U.S. Attorney John Durham intends to interview former CIA Director John Brennan as part of his investigation into U.S. intelligence agencies’ activities in the Trump-Russia probe, according to NBC News.
Brennan told NBC News, where he is an analyst, that both he and James Clapper, the former director of national intelligence, are sought for interviews with Durham’s investigators. The interviews, should they occur, would signal that Durham is expanding his investigation.
Attorney General William Barr appointed Durham to oversee an inquiry into U.S. agencies’ Trump-related intelligence-gathering activities earlier this year. Barr said he was not satisfied with official explanations about the origins of the investigation into possible ties between the Trump campaign and Russian government.
The FBI opened an investigation on July 31, 2016 into whether Trump associates were colluding with the Russian government to influence the 2016 election. The special counsel’s investigation found no evidence of a conspiracy or that any Trump associates acted as agents of Russia.
But Brennan, a staunch critic of President Donald Trump and Barr, has fiercely defended the investigation of the Trump campaign. He is also questioning the legal basis for the Durham probe, which he called “bizarre.”
“I don’t know what the legal basis for this is,” he told NBC News.
“I’m very comfortable with everything I was involved in,” he added.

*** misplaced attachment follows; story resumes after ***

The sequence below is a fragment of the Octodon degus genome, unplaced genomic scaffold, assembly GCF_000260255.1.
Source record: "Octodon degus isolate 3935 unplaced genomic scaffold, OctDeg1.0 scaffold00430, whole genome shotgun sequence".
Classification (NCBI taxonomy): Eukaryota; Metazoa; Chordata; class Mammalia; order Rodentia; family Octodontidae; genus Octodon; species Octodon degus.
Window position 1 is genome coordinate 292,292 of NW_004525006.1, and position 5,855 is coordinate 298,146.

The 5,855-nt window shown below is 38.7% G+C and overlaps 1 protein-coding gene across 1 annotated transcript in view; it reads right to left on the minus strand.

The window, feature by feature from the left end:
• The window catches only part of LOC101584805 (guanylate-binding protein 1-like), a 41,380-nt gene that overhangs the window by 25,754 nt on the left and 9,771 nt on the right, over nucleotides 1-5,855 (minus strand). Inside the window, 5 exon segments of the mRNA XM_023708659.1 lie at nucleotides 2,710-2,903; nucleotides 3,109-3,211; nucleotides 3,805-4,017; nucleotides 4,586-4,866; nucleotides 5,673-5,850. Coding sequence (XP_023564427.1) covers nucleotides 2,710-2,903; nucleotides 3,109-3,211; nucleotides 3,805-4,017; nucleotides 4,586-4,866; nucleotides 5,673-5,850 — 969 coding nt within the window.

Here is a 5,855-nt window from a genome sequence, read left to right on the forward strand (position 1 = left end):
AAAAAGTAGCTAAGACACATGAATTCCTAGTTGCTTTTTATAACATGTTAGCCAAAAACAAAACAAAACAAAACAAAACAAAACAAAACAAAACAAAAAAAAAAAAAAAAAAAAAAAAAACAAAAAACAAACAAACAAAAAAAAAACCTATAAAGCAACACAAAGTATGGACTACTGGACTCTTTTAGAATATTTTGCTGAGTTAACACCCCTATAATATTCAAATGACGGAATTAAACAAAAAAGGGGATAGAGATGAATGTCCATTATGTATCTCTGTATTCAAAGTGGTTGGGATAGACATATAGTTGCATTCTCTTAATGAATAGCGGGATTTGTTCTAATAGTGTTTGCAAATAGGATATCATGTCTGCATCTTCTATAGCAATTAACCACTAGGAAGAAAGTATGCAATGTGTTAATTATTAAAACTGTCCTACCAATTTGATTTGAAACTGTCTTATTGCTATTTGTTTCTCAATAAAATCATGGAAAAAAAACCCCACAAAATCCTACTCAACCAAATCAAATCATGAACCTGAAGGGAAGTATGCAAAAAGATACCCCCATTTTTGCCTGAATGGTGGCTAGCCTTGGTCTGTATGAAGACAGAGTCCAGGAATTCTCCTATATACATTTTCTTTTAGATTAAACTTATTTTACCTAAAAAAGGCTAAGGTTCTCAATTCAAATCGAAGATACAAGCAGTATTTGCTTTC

Barr has said little in public about the investigation, but it reportedly centers on FBI and CIA activities before and during the Trump-Russia collusion investigation. Durham is also reportedly looking into what involvement foreign governments might have had in intelligence-gathering against Trump associates.
The Durham probe has picked up steam in recent weeks, with Barr and Durham visiting Italy in September, reportedly to collect information about Joseph Mifsud, a Maltese professor who had contacts with former Trump adviser George Papadopoulos. (RELATED: British Intelligence Questioned Christopher Steele’s Judgment In Memo To FBI)
Durham has also expressed a desire to interview CIA analysts who gathering intelligence about Russian meddling in the 2016 election, according to NBC. Some CIA employees have hired attorneys in anticipation that they will be interviewed.
Durham’s probe is similar to one being conducted by the Justice Department’s Office of the Inspector General.
Michael Horowitz, the inspector general, has investigated whether the FBI complied with legal requirements in applying for Foreign Intelligence Surveillance Act (FISA) warrants against former Trump campaign aide Carter Page.
The FBI relied heavily on the infamous but unverified Steele dossier in the FISA applications. The New York Times reported Saturday that Horowitz’s investigators have asked witnesses about an MI6 assessment provided to the FBI that raised questions about the judgment of Christopher Steele, the former British spy who authored the dossier.
Durham has also asked witnesses why the FBI relied on the dossier as part of the Trump-Russia investigation, according to The Times.
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